Since we are in the middle of Porktober, Snowden shifts gears to stressing the importance of “kids coming out of college and wanting to work with animals, but they may not think working in a barn is the most professional, but I want them to think that anyone wanting to get into the swine industry is an amazing profession. You get to work with animals all day, you get to know that you’re feeding the world, and you get to share your passion regardless if it’s on social media or with the animals and how well you take care of them. That’s my message, we aren’t just farmers inside the barn. We are caring for animals that are going to be in the food supply, and we are doing it in a professional way.”
She is hoping to continue spreading the pork production story by getting Operation Main Street training, in addition to using her social media platforms of choice — Instagram and Facebook. “I love Instagram, because it’s all about the pictures, and that allows you to really show your passion,” she says.
For the month of October, Real Pig Farming encourages all connected with the U.S. swine industry to participate in a 31-day photo challenge, each day posting a photo on social media of specific aspects of their operation. For example, Oct. 1, barn picture; Oct. 17, harvest picture, and Oct. 22, holding cute piglets. You can catch up with Snowden on Facebook to see her progression throughout Porktober.
Snowden did a Facebook Live event yesterday promoting that the National Pork Board is now accepting applications for the next class of Pig Farmers of Tomorrow. Her sales pitch to prospective applicants: “It’s a great way to show your passion for the industry on a national platform whether it’s through our blogs or through social media, and also a great way to build yourself in the industry. One of the greatest things is that you get to meet so many people and leaders of this great industry.”
Exposure to leaders on the national level created an interest in Snowden to enroll in the Pork Leadership Institute, to learn the political side of the industry, “and be able to share our story with Congressmen and women and Senators, so that they can understand what we do every day, and why it’s important to look at labor laws, and it’s important to understand what’s going on with Mexico and Canada, and all of the other things that are impacting our industry and to put a face to the issues.”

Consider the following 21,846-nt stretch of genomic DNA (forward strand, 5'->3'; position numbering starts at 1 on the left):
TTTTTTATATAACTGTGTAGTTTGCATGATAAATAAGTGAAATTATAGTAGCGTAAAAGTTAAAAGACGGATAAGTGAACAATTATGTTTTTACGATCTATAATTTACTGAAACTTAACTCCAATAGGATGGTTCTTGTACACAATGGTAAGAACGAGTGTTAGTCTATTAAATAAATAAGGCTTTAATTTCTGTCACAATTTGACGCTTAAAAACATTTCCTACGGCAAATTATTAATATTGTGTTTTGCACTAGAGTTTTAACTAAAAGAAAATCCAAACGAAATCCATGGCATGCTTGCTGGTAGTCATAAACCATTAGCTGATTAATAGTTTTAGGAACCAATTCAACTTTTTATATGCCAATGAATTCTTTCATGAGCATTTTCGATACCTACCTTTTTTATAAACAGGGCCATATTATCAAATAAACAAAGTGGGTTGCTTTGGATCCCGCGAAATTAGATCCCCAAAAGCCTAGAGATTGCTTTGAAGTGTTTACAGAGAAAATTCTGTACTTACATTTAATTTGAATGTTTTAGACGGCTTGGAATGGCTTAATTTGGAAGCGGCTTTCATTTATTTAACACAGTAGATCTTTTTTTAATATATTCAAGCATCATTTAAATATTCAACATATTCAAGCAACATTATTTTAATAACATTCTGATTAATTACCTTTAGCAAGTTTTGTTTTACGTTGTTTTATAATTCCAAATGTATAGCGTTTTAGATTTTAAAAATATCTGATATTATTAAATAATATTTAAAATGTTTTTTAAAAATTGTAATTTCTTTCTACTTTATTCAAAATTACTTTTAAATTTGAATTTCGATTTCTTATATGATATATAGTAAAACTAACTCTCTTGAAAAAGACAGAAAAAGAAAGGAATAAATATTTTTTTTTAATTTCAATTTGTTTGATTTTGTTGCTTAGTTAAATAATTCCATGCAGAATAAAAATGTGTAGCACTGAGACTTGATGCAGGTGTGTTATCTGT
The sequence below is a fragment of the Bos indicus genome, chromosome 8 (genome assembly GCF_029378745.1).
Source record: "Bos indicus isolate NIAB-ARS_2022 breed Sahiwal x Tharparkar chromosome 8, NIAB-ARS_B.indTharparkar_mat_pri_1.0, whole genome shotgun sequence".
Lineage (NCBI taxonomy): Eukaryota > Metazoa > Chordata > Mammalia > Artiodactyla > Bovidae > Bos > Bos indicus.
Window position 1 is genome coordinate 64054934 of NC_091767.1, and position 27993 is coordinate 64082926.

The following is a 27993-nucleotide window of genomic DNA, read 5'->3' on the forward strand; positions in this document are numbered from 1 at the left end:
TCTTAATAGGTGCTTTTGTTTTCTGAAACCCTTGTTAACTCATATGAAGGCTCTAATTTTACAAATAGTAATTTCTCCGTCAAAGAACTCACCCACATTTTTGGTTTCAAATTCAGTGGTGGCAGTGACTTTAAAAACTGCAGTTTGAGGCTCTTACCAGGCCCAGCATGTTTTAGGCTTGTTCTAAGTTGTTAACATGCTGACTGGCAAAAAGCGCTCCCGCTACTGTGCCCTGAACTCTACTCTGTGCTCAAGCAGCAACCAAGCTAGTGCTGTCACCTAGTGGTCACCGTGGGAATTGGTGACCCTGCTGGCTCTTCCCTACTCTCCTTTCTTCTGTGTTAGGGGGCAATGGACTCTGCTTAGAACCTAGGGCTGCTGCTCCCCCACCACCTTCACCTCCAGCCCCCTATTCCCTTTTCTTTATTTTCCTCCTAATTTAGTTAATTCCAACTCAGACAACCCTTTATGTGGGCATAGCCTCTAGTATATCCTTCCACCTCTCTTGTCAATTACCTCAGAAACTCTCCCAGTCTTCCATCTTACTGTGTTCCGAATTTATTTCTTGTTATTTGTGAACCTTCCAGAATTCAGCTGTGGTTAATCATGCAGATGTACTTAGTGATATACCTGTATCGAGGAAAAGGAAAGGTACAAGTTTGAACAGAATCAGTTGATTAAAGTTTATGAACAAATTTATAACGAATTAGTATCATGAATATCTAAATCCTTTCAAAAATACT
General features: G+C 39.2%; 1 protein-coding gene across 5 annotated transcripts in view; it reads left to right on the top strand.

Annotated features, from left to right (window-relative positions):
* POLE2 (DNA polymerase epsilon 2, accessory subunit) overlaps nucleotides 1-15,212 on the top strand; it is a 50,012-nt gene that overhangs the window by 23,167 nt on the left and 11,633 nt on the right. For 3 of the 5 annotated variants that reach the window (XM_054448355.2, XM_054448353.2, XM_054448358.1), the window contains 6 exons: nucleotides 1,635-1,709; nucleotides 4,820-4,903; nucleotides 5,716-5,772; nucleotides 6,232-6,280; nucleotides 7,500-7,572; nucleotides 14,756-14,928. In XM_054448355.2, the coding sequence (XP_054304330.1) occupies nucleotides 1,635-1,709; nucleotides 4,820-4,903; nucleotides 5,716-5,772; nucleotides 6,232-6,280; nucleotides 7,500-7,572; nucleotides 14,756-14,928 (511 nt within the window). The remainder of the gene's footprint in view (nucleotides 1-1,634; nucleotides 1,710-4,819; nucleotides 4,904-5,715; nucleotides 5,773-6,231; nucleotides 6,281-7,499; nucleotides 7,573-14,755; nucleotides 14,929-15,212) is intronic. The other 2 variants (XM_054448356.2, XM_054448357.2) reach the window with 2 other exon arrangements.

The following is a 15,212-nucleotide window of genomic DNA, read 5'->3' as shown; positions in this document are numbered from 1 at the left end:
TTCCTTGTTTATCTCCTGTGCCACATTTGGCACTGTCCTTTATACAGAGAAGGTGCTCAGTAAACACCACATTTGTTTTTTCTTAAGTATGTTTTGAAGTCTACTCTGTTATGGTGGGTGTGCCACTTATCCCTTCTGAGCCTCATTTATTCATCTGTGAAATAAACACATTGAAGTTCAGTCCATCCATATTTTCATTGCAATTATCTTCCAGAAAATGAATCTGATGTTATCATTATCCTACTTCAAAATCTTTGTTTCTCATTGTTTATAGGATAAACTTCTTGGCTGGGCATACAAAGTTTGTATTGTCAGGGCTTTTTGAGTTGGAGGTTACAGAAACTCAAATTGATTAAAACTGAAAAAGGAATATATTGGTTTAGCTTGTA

Once her farm is completely up and running, she hopes to get more involved with leadership both with Illinois Pork Producers and within AMVC. When she joined AMVC, she came on board as a leadership development swine specialist, going through a year-long program touching on every aspect of becoming an assistant manager or manager, “they want you to learn everything so that you can be the best that you can be.”
Since we are in Pork Month, and it’s all about the wonderful product that Snowden, her girls and all other U.S. producers work tirelessly to provide for consumers, she feels it’s important to interact with consumers. “I suggest consumers ask the questions that you want to ask, and don’t feel that they’re dumb questions. I feel like consumers just want to know what goes on in the sow barns, and to trust that what we’re doing in the sow barns is that we are doing our best, so you can rest assured that you have the best possible cut of meat on your plate to feed your family or friends.”
And what cut does Snowden turn to when she is entertaining with pork? “I love a good pork chop,” she says. “I was in charge of my first adult Christmas dinner, and my mom and brother and aunt and uncle came to Audubon to see me, and my favorite is a good pork chop, so I looked on Pinterest and found a recipe for ranch dressing on pork chops. Everybody loved it. … I think if you put ranch or bacon on anything it will be better than it originally was.”
That in itself is a pretty good Pork Month message: Everything’s better with bacon on it!